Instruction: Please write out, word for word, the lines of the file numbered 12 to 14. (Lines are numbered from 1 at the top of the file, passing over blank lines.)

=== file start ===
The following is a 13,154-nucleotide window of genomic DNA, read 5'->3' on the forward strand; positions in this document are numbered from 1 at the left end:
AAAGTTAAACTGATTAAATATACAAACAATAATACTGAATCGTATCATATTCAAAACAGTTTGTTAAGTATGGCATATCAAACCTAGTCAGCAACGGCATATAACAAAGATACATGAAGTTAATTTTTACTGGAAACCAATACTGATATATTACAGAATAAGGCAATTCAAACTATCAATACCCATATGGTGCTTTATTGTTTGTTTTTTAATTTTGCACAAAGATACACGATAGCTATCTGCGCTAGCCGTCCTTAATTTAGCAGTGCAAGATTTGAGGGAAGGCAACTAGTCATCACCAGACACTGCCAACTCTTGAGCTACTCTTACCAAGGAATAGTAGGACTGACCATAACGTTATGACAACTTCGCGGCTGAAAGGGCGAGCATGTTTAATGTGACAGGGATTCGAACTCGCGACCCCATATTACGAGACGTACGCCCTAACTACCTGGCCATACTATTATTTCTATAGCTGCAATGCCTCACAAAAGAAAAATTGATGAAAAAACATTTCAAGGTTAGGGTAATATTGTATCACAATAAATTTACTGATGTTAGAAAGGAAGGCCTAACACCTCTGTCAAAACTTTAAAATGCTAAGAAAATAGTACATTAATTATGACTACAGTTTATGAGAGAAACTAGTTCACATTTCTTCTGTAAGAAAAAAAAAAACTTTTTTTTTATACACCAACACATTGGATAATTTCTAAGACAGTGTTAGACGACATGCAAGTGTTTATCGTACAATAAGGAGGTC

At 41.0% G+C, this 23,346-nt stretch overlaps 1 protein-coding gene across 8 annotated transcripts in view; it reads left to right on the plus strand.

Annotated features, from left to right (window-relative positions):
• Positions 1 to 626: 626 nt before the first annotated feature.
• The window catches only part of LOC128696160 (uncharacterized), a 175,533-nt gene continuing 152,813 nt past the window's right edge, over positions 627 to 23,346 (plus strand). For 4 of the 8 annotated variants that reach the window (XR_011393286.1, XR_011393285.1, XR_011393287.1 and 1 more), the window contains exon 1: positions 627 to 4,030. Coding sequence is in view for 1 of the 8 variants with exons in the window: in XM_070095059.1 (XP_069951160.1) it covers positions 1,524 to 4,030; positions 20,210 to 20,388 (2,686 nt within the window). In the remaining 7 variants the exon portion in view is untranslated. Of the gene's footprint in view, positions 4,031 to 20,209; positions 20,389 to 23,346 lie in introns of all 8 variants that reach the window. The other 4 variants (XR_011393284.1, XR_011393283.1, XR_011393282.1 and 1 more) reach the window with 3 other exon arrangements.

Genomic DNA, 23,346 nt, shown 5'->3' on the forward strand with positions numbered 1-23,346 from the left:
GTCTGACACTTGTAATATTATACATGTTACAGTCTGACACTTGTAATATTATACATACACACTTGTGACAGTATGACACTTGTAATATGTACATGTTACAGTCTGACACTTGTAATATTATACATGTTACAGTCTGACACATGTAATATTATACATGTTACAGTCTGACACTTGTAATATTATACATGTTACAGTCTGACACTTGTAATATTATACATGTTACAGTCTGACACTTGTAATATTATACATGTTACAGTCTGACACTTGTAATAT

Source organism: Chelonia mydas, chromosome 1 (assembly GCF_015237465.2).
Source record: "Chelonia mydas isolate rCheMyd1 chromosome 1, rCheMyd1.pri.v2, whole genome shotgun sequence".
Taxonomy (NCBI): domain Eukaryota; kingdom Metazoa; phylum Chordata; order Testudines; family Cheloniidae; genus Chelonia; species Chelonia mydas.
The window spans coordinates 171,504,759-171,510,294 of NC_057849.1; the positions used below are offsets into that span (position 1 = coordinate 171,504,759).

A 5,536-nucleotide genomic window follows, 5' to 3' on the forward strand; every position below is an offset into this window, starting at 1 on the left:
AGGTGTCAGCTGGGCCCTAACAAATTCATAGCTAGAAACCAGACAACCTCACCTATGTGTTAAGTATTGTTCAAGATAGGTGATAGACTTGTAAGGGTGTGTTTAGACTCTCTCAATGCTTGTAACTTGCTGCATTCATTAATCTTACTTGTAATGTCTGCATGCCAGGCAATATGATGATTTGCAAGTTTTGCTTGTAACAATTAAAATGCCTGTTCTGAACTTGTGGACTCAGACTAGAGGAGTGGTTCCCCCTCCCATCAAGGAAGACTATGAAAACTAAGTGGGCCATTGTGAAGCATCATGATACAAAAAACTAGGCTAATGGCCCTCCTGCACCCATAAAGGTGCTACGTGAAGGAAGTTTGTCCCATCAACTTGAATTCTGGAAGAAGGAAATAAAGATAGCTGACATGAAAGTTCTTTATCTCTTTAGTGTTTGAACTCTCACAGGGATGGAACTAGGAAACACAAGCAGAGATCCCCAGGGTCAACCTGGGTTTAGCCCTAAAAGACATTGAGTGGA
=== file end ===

The window spans coordinates 171,504,759-171,510,294 of NC_057849.1; the positions used below are offsets into that span (position 1 = coordinate 171,504,759).

A 5,536-nucleotide genomic window follows, 5' to 3' on the forward strand; every position below is an offset into this window, starting at 1 on the left:
AGGTGTCAGCTGGGCCCTAACAAATTCATAGCTAGAAACCAGACAACCTCACCTATGTGTTAAGTATTGTTCAAGATAGGTGATAGACTTGTAAGGGTGTGTTTAGACTCTCTCAATGCTTGTAACTTGCTGCATTCATTAATCTTACTTGTAATGTCTGCATGCCAGGCAATATGATGATTTGCAAGTTTTGCTTGTAACAATTAAAATGCCTGTTCTGAACTTGTGGACTCAGACTAGAGGAGTGGTTCCCCCTCCCATCAAGGAAGACTATGAAAACTAAGTGGGCCATTGTGAAGCATCATGATACAAAAAACTAGGCTAATGGCCCTCCTGCACCCATAAAGGTGCTACGTGAAGGAAGTTTGTCCCATCAACTTGAATTCTGGAAGAAGGAAATAAAGATAGCTGACATGAAAGTTCTTTATCTCTTTAGTGTTTGAACTCTCACAGGGATGGAACTAGGAAACACAAGCAGAGATCCCCAGGGTCAACCTGGGTTTAGCCCTAAAAGACATTGAGTGGA